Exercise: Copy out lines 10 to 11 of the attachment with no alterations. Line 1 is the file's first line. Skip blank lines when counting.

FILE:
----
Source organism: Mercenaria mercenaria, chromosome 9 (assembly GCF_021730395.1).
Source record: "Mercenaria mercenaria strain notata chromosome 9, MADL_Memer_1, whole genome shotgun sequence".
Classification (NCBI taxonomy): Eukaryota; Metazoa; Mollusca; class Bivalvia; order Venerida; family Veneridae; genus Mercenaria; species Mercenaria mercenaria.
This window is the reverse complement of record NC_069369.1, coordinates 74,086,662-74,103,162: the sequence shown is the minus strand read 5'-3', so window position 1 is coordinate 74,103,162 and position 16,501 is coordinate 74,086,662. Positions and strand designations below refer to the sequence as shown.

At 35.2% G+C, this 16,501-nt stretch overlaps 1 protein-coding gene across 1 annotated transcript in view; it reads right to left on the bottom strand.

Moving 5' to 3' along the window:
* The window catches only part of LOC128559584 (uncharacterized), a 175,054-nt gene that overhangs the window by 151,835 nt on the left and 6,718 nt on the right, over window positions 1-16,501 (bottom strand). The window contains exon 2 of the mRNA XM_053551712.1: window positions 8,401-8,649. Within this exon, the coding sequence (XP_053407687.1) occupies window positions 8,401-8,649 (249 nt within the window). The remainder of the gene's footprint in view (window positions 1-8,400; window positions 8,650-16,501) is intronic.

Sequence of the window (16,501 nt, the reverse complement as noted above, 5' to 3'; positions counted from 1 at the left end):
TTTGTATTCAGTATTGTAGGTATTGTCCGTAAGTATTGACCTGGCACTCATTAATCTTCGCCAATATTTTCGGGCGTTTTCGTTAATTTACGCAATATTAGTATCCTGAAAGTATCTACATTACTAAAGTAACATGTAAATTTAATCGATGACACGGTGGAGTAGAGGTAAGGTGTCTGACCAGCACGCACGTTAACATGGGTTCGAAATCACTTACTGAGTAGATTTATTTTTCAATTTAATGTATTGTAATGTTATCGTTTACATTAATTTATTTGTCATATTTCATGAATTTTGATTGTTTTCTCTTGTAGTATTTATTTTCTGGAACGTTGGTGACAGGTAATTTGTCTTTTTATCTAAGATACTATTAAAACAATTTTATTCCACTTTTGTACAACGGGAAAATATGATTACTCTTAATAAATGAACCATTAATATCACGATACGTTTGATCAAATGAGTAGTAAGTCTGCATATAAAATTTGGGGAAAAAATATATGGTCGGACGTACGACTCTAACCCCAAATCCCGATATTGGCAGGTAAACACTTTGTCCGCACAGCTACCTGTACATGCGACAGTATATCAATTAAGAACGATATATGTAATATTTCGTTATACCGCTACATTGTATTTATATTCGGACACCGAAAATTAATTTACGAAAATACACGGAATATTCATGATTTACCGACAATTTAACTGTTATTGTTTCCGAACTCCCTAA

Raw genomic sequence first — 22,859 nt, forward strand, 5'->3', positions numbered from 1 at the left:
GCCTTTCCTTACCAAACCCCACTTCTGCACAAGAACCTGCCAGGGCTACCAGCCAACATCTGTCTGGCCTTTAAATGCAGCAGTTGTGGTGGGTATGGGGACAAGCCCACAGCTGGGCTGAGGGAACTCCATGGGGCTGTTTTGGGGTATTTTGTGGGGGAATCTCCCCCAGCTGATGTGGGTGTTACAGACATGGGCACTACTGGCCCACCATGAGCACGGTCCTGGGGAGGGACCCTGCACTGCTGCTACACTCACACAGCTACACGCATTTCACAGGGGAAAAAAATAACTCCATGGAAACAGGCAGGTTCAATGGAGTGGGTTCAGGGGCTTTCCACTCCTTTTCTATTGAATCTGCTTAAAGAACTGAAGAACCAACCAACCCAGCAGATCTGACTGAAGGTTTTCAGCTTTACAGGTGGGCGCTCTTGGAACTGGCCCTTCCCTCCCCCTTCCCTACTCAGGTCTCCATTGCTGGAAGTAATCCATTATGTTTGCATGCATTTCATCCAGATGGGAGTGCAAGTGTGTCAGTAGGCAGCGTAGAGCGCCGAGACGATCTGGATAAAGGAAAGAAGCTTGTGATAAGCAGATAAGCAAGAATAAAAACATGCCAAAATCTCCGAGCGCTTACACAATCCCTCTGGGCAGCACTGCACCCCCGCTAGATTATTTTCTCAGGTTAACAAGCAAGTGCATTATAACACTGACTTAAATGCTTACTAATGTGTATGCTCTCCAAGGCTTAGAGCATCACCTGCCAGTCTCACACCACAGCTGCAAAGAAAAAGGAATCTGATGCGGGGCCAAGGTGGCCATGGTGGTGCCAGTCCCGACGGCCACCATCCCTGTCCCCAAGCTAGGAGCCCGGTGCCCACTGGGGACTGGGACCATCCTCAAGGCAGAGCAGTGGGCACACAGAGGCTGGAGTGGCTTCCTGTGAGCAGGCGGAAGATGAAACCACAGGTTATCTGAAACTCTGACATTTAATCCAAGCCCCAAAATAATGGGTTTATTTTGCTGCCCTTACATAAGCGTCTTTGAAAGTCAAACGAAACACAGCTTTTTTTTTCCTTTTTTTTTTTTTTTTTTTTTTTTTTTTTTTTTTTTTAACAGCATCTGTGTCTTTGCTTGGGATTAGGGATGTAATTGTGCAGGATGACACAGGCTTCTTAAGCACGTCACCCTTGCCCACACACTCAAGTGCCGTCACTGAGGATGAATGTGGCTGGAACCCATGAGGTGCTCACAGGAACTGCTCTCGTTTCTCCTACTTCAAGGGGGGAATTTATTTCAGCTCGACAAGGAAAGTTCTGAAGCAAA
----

Raw genomic sequence first — 22,859 nt, forward strand, 5'->3', positions numbered from 1 at the left:
GCCTTTCCTTACCAAACCCCACTTCTGCACAAGAACCTGCCAGGGCTACCAGCCAACATCTGTCTGGCCTTTAAATGCAGCAGTTGTGGTGGGTATGGGGACAAGCCCACAGCTGGGCTGAGGGAACTCCATGGGGCTGTTTTGGGGTATTTTGTGGGGGAATCTCCCCCAGCTGATGTGGGTGTTACAGACATGGGCACTACTGGCCCACCATGAGCACGGTCCTGGGGAGGGACCCTGCACTGCTGCTACACTCACACAGCTACACGCATTTCACAGGGGAAAAAAATAACTCCATGGAAACAGGCAGGTTCAATGGAGTGGGTTCAGGGGCTTTCCACTCCTTTTCTATTGAATCTGCTTAAAGAACTGAAGAACCAACCAACCCAGCAGATCTGACTGAAGGTTTTCAGCTTTACAGGTGGGCGCTCTTGGAACTGGCCCTTCCCTCCCCCTTCCCTACTCAGGTCTCCATTGCTGGAAGTAATCCATTATGTTTGCATGCATTTCATCCAGATGGGAGTGCAAGTGTGTCAGTAGGCAGCGTAGAGCGCCGAGACGATCTGGATAAAGGAAAGAAGCTTGTGATAAGCAGATAAGCAAGAATAAAAACATGCCAAAATCTCCGAGCGCTTACACAATCCCTCTGGGCAGCACTGCACCCCCGCTAGATTATTTTCTCAGGTTAACAAGCAAGTGCATTATAACACTGACTTAAATGCTTACTAATGTGTATGCTCTCCAAGGCTTAGAGCATCACCTGCCAGTCTCACACCACAGCTGCAAAGAAAAAGGAATCTGATGCGGGGCCAAGGTGGCCATGGTGGTGCCAGTCCCGACGGCCACCATCCCTGTCCCCAAGCTAGGAGCCCGGTGCCCACTGGGGACTGGGACCATCCTCAAGGCAGAGCAGTGGGCACACAGAGGCTGGAGTGGCTTCCTGTGAGCAGGCGGAAGATGAAACCACAGGTTATCTGAAACTCTGACATTTAATCCAAGCCCCAAAATAATGGGTTTATTTTGCTGCCCTTACATAAGCGTCTTTGAAAGTCAAACGAAACACAGCTTTTTTTTTCCTTTTTTTTTTTTTTTTTTTTTTTTTTTTTTTTTTTTTAACAGCATCTGTGTCTTTGCTTGGGATTAGGGATGTAATTGTGCAGGATGACACAGGCTTCTTAAGCACGTCACCCTTGCCCACACACTCAAGTGCCGTCACTGAGGATGAATGTGGCTGGAACCCATGAGGTGCTCACAGGAACTGCTCTCGTTTCTCCTACTTCAAGGGGGGAATTTATTTCAGCTCGACAAGGAAAGTTCTGAAGCAAA